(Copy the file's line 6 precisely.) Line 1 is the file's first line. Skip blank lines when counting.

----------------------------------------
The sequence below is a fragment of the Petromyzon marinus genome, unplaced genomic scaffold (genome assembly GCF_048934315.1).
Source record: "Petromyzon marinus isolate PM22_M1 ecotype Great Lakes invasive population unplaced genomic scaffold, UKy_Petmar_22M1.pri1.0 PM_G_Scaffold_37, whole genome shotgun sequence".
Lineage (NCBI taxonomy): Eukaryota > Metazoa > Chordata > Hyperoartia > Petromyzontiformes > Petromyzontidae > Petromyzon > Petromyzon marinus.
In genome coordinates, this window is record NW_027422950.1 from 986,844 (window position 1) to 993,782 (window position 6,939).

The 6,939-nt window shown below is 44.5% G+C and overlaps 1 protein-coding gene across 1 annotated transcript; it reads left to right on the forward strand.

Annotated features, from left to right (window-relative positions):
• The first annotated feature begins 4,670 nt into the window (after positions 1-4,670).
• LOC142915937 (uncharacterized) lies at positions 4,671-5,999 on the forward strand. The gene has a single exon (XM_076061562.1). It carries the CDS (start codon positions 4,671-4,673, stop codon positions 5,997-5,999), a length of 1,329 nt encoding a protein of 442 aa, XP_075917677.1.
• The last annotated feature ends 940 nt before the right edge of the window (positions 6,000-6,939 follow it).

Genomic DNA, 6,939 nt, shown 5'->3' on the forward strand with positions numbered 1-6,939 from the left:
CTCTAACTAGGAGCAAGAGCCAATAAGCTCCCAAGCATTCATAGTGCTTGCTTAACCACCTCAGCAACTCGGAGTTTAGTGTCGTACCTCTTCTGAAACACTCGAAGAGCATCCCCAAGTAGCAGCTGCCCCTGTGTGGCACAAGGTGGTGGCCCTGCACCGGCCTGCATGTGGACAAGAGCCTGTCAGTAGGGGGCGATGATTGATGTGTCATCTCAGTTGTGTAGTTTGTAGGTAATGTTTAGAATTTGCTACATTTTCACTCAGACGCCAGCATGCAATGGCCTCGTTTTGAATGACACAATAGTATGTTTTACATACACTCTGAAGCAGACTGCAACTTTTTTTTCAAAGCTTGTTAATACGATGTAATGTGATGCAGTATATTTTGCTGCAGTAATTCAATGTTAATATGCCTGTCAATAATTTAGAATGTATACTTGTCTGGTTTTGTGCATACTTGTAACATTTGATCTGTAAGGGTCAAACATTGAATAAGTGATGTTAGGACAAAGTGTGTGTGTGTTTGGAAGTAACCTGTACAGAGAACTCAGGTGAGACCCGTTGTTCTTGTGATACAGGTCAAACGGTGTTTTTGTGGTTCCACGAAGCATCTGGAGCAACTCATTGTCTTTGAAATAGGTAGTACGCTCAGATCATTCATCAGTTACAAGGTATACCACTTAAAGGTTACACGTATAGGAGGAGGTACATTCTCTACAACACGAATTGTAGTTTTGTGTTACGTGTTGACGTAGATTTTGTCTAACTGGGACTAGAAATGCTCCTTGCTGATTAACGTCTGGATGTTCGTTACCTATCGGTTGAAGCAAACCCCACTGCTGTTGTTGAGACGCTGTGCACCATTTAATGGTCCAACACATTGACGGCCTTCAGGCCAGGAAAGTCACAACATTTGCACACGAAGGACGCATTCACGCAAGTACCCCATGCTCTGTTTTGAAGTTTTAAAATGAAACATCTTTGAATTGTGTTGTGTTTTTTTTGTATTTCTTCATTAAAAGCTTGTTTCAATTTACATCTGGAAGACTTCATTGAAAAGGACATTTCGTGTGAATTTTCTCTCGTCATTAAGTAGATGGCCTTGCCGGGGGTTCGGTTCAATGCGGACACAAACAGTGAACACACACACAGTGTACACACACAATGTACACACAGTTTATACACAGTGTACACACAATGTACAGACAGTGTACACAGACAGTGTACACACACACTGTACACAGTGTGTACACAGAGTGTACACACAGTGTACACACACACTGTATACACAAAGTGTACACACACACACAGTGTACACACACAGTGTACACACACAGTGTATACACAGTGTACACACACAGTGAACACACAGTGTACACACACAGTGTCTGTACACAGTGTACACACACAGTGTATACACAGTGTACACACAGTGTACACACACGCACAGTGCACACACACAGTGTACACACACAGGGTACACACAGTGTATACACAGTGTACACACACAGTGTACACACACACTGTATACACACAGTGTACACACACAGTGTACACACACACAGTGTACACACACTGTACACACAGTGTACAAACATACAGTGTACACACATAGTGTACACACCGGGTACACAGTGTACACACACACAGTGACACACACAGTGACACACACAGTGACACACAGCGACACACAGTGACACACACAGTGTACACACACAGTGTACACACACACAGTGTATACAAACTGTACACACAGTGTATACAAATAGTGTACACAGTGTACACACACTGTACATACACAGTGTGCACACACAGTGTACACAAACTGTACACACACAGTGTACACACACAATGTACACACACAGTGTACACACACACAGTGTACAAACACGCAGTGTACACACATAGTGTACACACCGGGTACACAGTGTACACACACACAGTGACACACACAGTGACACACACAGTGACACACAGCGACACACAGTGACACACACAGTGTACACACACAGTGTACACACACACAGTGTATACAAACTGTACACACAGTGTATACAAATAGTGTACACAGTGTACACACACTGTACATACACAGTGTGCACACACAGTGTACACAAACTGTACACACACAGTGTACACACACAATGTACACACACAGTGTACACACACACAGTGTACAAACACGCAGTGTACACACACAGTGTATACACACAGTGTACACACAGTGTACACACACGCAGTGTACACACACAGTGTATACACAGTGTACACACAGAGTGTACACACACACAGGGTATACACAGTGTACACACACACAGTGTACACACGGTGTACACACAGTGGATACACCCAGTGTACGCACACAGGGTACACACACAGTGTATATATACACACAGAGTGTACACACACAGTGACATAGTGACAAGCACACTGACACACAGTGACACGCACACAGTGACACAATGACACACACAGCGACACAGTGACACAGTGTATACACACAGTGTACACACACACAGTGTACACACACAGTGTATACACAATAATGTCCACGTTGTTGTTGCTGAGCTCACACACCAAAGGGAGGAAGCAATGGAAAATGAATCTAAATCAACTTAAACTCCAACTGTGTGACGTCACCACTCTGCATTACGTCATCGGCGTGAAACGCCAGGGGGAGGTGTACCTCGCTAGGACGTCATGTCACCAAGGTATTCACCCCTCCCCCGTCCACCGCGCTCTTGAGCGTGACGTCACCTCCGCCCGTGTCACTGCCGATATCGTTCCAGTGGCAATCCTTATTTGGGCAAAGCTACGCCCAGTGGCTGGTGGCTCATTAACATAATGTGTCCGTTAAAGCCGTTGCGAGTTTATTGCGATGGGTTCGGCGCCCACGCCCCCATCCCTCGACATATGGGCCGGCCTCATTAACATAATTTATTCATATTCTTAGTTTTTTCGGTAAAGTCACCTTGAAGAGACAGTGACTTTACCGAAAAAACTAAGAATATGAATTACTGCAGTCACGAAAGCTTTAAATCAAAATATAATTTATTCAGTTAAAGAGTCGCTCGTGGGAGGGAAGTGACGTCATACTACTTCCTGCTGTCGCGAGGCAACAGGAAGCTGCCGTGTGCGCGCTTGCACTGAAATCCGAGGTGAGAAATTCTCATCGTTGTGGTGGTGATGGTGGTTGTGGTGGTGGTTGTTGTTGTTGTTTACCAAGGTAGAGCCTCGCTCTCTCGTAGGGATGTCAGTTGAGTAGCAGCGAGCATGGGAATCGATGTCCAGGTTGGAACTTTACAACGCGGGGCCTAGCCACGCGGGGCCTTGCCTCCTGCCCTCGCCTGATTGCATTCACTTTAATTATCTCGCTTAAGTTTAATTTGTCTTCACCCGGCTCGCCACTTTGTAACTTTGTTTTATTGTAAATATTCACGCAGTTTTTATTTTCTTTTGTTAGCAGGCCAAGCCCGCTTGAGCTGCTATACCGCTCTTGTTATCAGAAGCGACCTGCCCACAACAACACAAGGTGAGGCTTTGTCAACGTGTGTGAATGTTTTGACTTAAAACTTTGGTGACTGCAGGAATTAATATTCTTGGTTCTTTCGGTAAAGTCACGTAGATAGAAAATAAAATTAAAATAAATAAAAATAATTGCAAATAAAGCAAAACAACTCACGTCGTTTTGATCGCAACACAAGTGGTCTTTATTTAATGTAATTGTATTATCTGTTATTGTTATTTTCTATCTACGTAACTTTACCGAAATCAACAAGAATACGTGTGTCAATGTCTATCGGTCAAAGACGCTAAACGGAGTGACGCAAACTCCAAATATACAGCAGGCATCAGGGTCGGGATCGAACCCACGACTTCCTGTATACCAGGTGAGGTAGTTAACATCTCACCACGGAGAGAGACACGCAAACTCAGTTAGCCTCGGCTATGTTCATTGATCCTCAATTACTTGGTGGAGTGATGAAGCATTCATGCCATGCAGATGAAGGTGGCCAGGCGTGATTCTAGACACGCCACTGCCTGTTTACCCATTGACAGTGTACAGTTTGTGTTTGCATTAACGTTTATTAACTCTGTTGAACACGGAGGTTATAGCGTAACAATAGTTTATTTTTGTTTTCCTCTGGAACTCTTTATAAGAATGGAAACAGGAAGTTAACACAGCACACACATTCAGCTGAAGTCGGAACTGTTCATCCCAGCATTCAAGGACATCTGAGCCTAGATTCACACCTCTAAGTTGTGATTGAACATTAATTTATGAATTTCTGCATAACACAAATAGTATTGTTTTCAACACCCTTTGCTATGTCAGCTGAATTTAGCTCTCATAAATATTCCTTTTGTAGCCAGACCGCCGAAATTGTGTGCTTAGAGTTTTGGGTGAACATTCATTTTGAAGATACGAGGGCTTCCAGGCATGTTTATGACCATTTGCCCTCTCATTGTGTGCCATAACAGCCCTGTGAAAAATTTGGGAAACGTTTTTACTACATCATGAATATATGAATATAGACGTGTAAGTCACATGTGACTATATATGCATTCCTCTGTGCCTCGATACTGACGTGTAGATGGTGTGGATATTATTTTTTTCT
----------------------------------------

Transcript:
Annotated features, from left to right (window-relative positions):